The U.S. Environmental Protection Agency representative who conducted a 90-minute conference call Thursday evening to update the public on the remedial investigation into a toxic pollution site in Minden that has beleaguered residents there for decades asked each person who had questions about the EPA’s work whether their questions had been answered.
Many said no, and even those who said yes questioned the efficacy of the EPA’s data collection and testing methods and lamented the continuance of a status quo in which they feel unsafe in their own community as EPA officials pledged to evaluate potential cleanup alternatives after wrapping up the investigation.
The conference call focused on the remedial investigation at the Shaffer Creek/Arbuckle Creek Superfund site, including Shaffer Equipment Co. property and contaminated Arbuckle Creek sediments. In May 2019, after residents had voiced concerns with the EPA and West Virginia Department of Environmental Protection about contamination at the site and the threat of migration into residential properties, the site was placed on the EPA’s National Priorities List of sites of high priority where hazardous substances or contaminants have been or might be released.
Site soils and sediments were historically contaminated with polychlorinated biphenyls, known as PCBs, which were used by the Shaffer Equipment Company from 1970 to 1984 to manufacture electrical substations for the local coal mining industry.
The Shaffer Equipment Company used PCBs from 1970 to 1984 that contaminated the site, with leaks and dumps contributing to PCB contamination in soils and washing into nearby Arbuckle Creek sediments, according to the EPA. The PCBs were used to manufacture electrical substations for coal mining.
PCBs have been known to have carcinogenic effects.
Low contamination levels have also been observed in Arbuckle Creek on New River Gorge National River property used for recreation and fishing, according to the EPA.
The EPA says the goal of the remedial investigation is to determine the extent of the contamination and potential human health impacts.
Aaron Mroz, the site’s EPA project manager, said during the call that it’d be better to haul away PCBs rather than cap them to avoid leaving waste in place.
In a video that the EPA encouraged conference call participants to watch prior to Thursday’s call, the agency highlighted the results of testing conducted during the first phase of the remedial investigation, which lasted from Nov. 2019 to March 2020.
Mroz reported in the video that most of the 10 site areas investigated during the first remedial investigation phase yielded results above screening levels and would require additional sampling.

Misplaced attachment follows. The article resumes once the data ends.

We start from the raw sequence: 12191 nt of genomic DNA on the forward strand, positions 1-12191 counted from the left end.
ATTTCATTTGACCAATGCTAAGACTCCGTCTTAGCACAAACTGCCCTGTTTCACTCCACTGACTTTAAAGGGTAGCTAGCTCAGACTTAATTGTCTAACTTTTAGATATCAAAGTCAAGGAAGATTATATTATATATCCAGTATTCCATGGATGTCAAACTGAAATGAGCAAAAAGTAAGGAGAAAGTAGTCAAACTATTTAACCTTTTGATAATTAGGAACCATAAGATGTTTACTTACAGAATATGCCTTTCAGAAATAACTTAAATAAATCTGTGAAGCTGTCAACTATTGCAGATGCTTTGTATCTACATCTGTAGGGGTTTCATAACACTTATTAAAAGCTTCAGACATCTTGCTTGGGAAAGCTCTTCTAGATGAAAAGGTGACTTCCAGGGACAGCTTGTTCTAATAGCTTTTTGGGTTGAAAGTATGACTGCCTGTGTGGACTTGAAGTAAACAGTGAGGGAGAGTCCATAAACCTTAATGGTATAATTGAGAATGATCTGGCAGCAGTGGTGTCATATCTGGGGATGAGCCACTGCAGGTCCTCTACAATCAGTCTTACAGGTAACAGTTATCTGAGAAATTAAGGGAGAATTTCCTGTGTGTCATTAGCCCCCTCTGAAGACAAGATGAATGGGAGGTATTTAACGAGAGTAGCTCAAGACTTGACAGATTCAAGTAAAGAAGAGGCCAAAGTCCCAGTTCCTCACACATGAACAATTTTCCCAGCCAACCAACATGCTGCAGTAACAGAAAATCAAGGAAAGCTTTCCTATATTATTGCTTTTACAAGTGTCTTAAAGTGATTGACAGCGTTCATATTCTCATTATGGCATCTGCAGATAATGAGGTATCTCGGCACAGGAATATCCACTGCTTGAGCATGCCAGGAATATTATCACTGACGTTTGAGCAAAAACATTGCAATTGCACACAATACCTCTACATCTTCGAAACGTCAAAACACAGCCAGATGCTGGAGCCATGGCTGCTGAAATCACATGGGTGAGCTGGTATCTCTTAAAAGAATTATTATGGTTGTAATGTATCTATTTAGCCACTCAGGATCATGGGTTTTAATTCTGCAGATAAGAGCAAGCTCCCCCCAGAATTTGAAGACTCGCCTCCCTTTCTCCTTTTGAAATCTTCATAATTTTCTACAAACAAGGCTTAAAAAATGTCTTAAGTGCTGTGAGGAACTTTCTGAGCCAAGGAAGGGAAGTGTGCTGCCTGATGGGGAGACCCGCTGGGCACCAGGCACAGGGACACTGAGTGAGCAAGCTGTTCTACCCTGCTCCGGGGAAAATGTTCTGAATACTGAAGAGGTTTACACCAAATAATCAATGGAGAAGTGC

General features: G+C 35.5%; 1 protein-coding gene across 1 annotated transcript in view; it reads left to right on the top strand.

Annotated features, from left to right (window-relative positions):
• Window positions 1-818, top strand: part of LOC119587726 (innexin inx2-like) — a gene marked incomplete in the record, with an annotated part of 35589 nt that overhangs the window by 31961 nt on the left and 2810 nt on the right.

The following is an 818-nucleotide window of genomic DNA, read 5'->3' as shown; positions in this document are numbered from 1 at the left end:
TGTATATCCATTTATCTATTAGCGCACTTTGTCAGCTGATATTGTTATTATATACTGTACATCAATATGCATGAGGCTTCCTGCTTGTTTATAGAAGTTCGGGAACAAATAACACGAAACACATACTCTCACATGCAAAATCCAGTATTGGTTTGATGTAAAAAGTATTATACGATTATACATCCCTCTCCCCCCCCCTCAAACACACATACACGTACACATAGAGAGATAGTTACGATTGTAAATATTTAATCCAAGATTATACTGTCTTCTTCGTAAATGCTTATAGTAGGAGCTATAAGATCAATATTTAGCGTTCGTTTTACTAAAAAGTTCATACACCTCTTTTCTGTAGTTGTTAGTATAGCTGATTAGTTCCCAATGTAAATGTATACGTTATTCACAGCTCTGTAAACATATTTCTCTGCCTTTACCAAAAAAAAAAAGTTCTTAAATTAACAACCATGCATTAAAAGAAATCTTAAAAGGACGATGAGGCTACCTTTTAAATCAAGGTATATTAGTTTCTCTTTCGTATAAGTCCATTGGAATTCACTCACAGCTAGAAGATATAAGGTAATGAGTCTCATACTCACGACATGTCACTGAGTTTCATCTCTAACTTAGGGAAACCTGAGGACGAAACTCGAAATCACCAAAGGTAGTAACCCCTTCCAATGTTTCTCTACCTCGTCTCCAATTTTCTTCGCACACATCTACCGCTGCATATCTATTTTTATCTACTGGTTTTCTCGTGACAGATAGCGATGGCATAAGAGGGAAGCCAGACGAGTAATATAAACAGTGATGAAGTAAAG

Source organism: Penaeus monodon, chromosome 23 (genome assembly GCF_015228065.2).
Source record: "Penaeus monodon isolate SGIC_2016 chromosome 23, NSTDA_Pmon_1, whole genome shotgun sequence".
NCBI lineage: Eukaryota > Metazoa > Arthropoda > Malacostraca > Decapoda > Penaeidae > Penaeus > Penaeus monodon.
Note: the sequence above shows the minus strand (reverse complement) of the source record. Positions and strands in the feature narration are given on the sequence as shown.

The highest total PCB congener concentration could have been used to trigger an immediate environmental protective response, but such a response was deemed unnecessary since the sample was collected 6 inches below the ground where exposure is limited, Mroz said in the video.
One of the callers said that contamination on the site had appeared to shift after flooding in June and asked if that would merit immediate action.
“I’m not sure if the EPA is in agreement that there’s any contamination moving. Once PCBs get to where they’re at, they don’t move that much,” Mroz said, adding that the PCBs did not pose an ingestion risk 6 inches underground.
Sampling in the second phase of the remedial investigation is planned to start in the spring of 2021 and last into the summer or fall of 2021. Mroz said he was planning a trip to Minden the week of Jan. 18.
Officials faced several questions about why no biomonitoring data collection is planned to gauge the site’s human health impact.
Lora Werner, Region 3 director of the Agency for Toxic Substances and Disease Registry, responded that the normal process is to base conclusions about human health effects on a review of environmental data and that a past collection of biomonitoring data at the site was “relatively special.”
“We don’t need dirt samples anymore,” said Dr. Ayne Amjad, State Health Officer and Commissioner of the state Bureau for Public Health, who has advocated for the Minden community in its struggle to have environmental concerns addressed, a fight that her father Hassan Amjad, an oncologist, waged prior to his death in 2017. “People with their cancer history are the samples to us.”
Susie Worley-Jenkins, a longtime Minden resident who said in 2019 that a head count taken on Minden residents who had succumbed to illnesses related to PCB exposure was 447, greater than the town’s population of around 250, took issue with the EPA’s choice of sampling sites and suggested places where the agency could get more representative results.
“Are you going to do testing that we actually want?” Worley-Jenkins asked.
“I need to work with you to determine where the appropriate [testing] locations are and determine how we can get this in the next work plan,” Mroz told Worley-Jenkins.
Sampling has indicated that the site’s environmental risk isn’t likely to merit relocating residents, an EPA official said.
The EPA took two removal actions in the 1980s and 1990s and a third, soil excavation near a capped area, from October 2019 to February 2020. But residents grew exasperated at the prospect of another year of sampling without a remedy and lamented what they say have been decades of far more talk from the EPA than action.
“I can’t speak for what happened in the past,” Mroz said.
“I’ve heard that before,” Worley-Jenkins said, “for 40 years.”